Sure, there was the game. The chicken wings. Now, maybe, a hangover.
But the Super Bowl is mostly about selling stuff.
Pepsi. Budweiser. Chobani.
And then there‚Äôs Mary Ann Hess and her chocolates.
Hess, 54, is a barber at Bucky‚Äôs on Hyde Park Boulevard in Niagara Falls. She‚Äôs been cutting hair since she was 15.
But when her grandson became sick with Crohn‚Äôs disease eight years ago, she was looking for a little extra money to help him. She had been making chocolates for years, whipping up candy trays for friends and family at the holidays.
Why not sell a little on the side?
She got the idea to do Niagara Falls. She named her business Niagara‚Äôs Honeymoon Sweets and made chocolate medallions with the famous waterfalls on them. About the time that Nik Wallenda took his walk, she added a daredevil candy bar depicting a tightrope walker crossing the falls.
The candies are popular for weddings and people who want to take gifts from back home when they travel.
Then she got a call. She didn‚Äôt know it at the time, but it would send her on a path to the Emmys, the Golden Globes and the Super Bowl ‚Äď all in the last year.
At first she ignored the messages. The caller said something about taking part in the Obama inauguration, and Hess thought it was a joke.
She makes all her chocolates by hand on nights and weekends when she‚Äôs not working in the barbershop.
‚ÄúReally, who calls somebody so little?‚ÄĚ Hess recalled thinking.
But the call was legitimate. The New York State Society was looking for local food producers to show off their products at their first inaugural ball.
Hess went all in, hauling her chocolate medallions and edible picture frames of Niagara Falls daredevil Annie Edson Taylor to Washington.
‚ÄúWe were treated like royalty while we were there,‚ÄĚ Hess said.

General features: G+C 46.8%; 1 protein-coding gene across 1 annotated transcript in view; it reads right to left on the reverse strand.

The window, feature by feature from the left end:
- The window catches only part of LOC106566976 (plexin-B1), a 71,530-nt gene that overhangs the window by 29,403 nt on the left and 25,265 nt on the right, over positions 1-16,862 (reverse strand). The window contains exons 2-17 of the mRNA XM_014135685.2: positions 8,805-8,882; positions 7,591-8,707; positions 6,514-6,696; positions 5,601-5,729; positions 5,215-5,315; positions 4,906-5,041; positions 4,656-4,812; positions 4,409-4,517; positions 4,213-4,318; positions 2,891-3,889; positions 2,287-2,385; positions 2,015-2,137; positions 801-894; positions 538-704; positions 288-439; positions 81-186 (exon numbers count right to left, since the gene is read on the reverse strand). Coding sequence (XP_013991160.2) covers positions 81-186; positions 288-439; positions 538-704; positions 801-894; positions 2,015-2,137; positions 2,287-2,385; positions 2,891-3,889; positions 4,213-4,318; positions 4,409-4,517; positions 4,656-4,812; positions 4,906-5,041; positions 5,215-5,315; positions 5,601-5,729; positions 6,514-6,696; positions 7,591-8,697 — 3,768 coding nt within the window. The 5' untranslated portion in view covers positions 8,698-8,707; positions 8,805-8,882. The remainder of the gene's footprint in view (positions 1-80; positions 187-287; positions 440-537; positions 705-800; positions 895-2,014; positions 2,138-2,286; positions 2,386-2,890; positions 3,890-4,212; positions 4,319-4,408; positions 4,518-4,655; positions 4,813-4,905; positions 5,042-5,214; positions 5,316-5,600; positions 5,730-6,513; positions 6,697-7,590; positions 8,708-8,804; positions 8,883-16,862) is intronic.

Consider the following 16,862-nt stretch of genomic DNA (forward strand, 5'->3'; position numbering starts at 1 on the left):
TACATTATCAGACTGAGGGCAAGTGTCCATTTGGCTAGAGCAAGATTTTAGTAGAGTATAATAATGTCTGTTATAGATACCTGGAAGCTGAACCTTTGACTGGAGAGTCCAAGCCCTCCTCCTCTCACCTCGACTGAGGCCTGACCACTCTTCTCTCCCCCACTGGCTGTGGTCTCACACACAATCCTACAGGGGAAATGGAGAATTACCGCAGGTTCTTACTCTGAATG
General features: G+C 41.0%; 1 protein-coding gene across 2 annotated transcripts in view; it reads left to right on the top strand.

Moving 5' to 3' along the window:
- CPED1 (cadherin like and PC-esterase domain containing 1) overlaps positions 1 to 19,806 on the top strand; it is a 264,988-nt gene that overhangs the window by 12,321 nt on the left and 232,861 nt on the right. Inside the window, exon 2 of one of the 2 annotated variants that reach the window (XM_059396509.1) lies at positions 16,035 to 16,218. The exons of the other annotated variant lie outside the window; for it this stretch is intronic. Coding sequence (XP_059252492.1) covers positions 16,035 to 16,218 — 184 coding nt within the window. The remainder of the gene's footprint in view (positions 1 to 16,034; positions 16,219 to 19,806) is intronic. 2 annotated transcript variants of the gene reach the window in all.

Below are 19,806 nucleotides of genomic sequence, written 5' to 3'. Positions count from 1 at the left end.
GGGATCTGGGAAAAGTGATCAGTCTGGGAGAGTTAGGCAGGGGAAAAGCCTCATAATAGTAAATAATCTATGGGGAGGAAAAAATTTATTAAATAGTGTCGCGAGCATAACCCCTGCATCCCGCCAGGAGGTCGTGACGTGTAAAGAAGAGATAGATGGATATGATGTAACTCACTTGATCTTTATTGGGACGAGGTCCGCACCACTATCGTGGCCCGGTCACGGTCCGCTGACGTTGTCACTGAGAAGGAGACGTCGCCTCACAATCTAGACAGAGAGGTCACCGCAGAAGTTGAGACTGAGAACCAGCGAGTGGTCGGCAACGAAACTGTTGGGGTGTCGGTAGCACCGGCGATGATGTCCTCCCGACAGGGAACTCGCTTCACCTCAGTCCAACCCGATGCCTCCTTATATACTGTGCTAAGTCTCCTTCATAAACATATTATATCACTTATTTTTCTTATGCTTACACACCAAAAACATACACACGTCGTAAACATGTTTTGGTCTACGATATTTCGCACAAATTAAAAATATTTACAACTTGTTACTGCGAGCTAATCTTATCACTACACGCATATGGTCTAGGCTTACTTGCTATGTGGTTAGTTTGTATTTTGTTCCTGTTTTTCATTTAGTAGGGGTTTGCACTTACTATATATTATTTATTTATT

She got some press. Then she got a few more calls. She was asked to hand out her candies at the Daytime Emmys, where she said she met Betty White and Alex Trebek.
She returned to L.A. for the Prime Time Emmys, and then, on Sunday, she and her husband were at MetLife Stadium, handing out her handmade chocolates at a pre-game party for celebrities and team bigwigs.
‚ÄúI just keep pinching myself and saying, ‚ÄėReally?‚Äô‚ÄČ‚ÄĚ Hess said Friday after taking the train to New Jersey.
Hess isn‚Äôt quite sure where all this celebrity hobnobbing will take her, but she‚Äôs enjoying the ride while it lasts.
So are her friends and customers back at the shop.
‚ÄúI‚Äôve had customers at the barbershop bring me Niagara Falls paraphernalia so I can set that on the table; so it‚Äôs kind of like a community helping me get going,‚ÄĚ Hess said. ‚ÄúI feel like I‚Äôm bringing Niagara Falls with me.‚ÄĚ
Story lines from the Super Bowl are usually about big personalities ‚Äď superstar players and their big mouths, megastar celebrities and the parties they attend, super-sized spokespeople and the products they hawk.
There was plenty of that on Sunday.
But, amid all that glitz and glam, there was a sweet little tale about how a hairdresser set out to help her grandson by making chocolates and ended up at the big game.